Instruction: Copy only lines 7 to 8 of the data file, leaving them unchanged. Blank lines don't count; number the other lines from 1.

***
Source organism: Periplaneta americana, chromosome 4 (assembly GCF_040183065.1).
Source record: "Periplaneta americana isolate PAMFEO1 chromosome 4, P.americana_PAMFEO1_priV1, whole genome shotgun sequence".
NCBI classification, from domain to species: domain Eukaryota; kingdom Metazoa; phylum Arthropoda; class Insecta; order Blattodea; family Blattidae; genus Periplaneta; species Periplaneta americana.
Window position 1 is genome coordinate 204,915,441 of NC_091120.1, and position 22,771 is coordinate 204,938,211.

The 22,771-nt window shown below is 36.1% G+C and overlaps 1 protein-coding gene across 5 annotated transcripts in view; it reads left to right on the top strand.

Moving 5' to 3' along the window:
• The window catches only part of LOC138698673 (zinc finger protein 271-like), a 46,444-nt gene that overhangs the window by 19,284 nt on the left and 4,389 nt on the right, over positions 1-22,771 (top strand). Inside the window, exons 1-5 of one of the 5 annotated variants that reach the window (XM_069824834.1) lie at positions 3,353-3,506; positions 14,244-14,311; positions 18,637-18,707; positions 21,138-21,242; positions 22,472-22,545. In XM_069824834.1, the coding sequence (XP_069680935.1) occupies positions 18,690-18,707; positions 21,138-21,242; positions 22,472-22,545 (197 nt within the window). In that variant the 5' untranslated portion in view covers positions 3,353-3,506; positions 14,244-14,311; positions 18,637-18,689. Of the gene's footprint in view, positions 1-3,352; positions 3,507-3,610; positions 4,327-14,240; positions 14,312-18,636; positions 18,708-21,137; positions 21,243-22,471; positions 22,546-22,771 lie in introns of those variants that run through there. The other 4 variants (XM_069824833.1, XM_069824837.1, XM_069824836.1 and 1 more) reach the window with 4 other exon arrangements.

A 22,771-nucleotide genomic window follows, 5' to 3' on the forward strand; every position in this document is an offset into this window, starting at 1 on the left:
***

• The window catches only part of LOC138698673 (zinc finger protein 271-like), a 46,444-nt gene that overhangs the window by 19,284 nt on the left and 4,389 nt on the right, over positions 1-22,771 (top strand). Inside the window, exons 1-5 of one of the 5 annotated variants that reach the window (XM_069824834.1) lie at positions 3,353-3,506; positions 14,244-14,311; positions 18,637-18,707; positions 21,138-21,242; positions 22,472-22,545. In XM_069824834.1, the coding sequence (XP_069680935.1) occupies positions 18,690-18,707; positions 21,138-21,242; positions 22,472-22,545 (197 nt within the window). In that variant the 5' untranslated portion in view covers positions 3,353-3,506; positions 14,244-14,311; positions 18,637-18,689. Of the gene's footprint in view, positions 1-3,352; positions 3,507-3,610; positions 4,327-14,240; positions 14,312-18,636; positions 18,708-21,137; positions 21,243-22,471; positions 22,546-22,771 lie in introns of those variants that run through there. The other 4 variants (XM_069824833.1, XM_069824837.1, XM_069824836.1 and 1 more) reach the window with 4 other exon arrangements.

A 22,771-nucleotide genomic window follows, 5' to 3' on the forward strand; every position in this document is an offset into this window, starting at 1 on the left: